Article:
John Berryman 1914–1972
American poet, novelist, biographer, and editor.
Berryman was a key figure in the confessional mode of post-modern poetics. His work is characterized by convoluted syntax and interior, theatrical dialogue with imaginary personae through whom Berryman explores personal concerns and torments. The most significant of these concerns appear to be his father's suicide, self-condemnation based on his break with Catholicism, and an ongoing battle with alcohol. Berryman eventually took his own life.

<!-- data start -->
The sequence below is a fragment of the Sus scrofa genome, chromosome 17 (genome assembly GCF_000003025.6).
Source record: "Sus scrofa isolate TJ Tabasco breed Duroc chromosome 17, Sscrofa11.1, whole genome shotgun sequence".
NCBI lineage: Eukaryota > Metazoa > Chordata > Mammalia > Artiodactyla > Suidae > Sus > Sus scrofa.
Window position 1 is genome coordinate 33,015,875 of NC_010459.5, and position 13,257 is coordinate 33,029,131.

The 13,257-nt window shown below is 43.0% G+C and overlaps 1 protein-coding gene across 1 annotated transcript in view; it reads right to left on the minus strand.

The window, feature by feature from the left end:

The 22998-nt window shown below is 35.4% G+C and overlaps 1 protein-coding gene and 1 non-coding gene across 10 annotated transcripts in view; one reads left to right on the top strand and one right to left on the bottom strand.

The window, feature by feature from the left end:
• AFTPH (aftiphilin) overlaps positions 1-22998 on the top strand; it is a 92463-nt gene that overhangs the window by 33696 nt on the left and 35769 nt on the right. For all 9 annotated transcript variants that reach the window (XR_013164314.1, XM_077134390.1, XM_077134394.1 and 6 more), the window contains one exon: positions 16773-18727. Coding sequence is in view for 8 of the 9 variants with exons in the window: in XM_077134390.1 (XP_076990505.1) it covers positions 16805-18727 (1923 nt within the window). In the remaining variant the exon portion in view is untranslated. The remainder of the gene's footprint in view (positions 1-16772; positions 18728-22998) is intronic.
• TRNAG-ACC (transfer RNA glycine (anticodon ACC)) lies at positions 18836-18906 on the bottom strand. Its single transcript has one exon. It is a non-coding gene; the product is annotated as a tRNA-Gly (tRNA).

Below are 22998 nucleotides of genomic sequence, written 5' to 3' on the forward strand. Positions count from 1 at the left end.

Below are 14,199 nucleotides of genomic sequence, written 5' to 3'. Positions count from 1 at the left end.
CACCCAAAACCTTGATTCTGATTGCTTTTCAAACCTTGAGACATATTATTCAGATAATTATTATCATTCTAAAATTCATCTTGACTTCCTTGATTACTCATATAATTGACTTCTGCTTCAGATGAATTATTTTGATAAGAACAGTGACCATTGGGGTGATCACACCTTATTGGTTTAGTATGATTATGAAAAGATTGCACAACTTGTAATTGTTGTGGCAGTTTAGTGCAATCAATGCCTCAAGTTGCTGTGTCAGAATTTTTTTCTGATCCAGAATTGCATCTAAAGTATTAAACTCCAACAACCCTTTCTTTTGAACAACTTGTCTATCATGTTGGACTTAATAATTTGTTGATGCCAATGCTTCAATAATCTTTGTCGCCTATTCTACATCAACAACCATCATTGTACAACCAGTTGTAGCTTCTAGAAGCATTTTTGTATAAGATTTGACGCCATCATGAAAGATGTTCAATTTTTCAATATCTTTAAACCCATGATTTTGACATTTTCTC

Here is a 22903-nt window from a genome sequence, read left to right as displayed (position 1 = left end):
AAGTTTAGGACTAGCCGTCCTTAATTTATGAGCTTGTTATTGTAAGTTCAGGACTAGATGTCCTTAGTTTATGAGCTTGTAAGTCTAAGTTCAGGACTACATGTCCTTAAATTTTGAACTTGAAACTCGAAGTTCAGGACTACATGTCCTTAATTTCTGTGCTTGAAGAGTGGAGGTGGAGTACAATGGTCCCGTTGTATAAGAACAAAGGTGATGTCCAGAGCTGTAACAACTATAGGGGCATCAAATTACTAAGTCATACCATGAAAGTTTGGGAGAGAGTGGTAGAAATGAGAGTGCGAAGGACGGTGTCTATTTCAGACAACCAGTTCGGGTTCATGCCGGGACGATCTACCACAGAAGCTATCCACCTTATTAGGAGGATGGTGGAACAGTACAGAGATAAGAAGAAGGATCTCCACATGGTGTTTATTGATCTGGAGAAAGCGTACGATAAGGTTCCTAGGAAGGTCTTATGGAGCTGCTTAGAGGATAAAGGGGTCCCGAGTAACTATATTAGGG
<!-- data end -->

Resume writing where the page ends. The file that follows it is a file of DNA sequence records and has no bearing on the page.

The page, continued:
Although opinion varies regarding the quality of his talent and the importance of his achievement, Berryman won many awards, including the Pulitzer Prize for Poetry in 1965 for 77 Dream Songs and the 1969 National Book Award for His Toy, His Dream, His Rest. His ambiguous poetry presents a universally recognized challenge to literary critics and scholars. Dream Songs, a long personal epic consisting of several hundred lyrical poems, is considered his most significant work and continues to be the focus of the criticism written about him.
(See also CLC, Vols. 1, 2, 3, 4, 6, 8, 10, 13; Contemporary Authors, Vols. 15-16, Vols. 33-36, rev. ed. [obituary]; and Contemporary Authors Permanent Series, Vol. 1.)